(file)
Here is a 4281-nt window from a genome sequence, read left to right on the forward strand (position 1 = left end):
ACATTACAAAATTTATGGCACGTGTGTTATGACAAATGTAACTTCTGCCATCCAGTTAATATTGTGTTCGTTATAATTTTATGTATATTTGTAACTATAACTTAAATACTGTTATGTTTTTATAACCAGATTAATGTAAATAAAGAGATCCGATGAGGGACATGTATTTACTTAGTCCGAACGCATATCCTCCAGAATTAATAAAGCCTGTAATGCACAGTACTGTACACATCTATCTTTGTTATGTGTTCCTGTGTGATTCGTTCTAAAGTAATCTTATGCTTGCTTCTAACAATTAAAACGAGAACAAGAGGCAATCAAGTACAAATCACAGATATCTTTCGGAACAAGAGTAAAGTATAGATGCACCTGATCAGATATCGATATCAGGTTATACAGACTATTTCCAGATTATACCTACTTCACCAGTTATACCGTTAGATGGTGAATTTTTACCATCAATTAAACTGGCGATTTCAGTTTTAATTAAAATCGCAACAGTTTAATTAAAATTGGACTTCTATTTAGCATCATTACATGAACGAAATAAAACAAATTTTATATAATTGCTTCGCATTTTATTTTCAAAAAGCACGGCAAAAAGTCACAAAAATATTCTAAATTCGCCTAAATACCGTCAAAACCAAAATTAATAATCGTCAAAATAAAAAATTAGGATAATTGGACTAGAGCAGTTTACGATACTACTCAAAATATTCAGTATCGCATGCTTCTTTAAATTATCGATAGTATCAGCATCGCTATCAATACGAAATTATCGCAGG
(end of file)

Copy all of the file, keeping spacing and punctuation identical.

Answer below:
Here is a 4281-nt window from a genome sequence, read left to right on the forward strand (position 1 = left end):
ACATTACAAAATTTATGGCACGTGTGTTATGACAAATGTAACTTCTGCCATCCAGTTAATATTGTGTTCGTTATAATTTTATGTATATTTGTAACTATAACTTAAATACTGTTATGTTTTTATAACCAGATTAATGTAAATAAAGAGATCCGATGAGGGACATGTATTTACTTAGTCCGAACGCATATCCTCCAGAATTAATAAAGCCTGTAATGCACAGTACTGTACACATCTATCTTTGTTATGTGTTCCTGTGTGATTCGTTCTAAAGTAATCTTATGCTTGCTTCTAACAATTAAAACGAGAACAAGAGGCAATCAAGTACAAATCACAGATATCTTTCGGAACAAGAGTAAAGTATAGATGCACCTGATCAGATATCGATATCAGGTTATACAGACTATTTCCAGATTATACCTACTTCACCAGTTATACCGTTAGATGGTGAATTTTTACCATCAATTAAACTGGCGATTTCAGTTTTAATTAAAATCGCAACAGTTTAATTAAAATTGGACTTCTATTTAGCATCATTACATGAACGAAATAAAACAAATTTTATATAATTGCTTCGCATTTTATTTTCAAAAAGCACGGCAAAAAGTCACAAAAATATTCTAAATTCGCCTAAATACCGTCAAAACCAAAATTAATAATCGTCAAAATAAAAAATTAGGATAATTGGACTAGAGCAGTTTACGATACTACTCAAAATATTCAGTATCGCATGCTTCTTTAAATTATCGATAGTATCAGCATCGCTATCAATACGAAATTATCGCAGG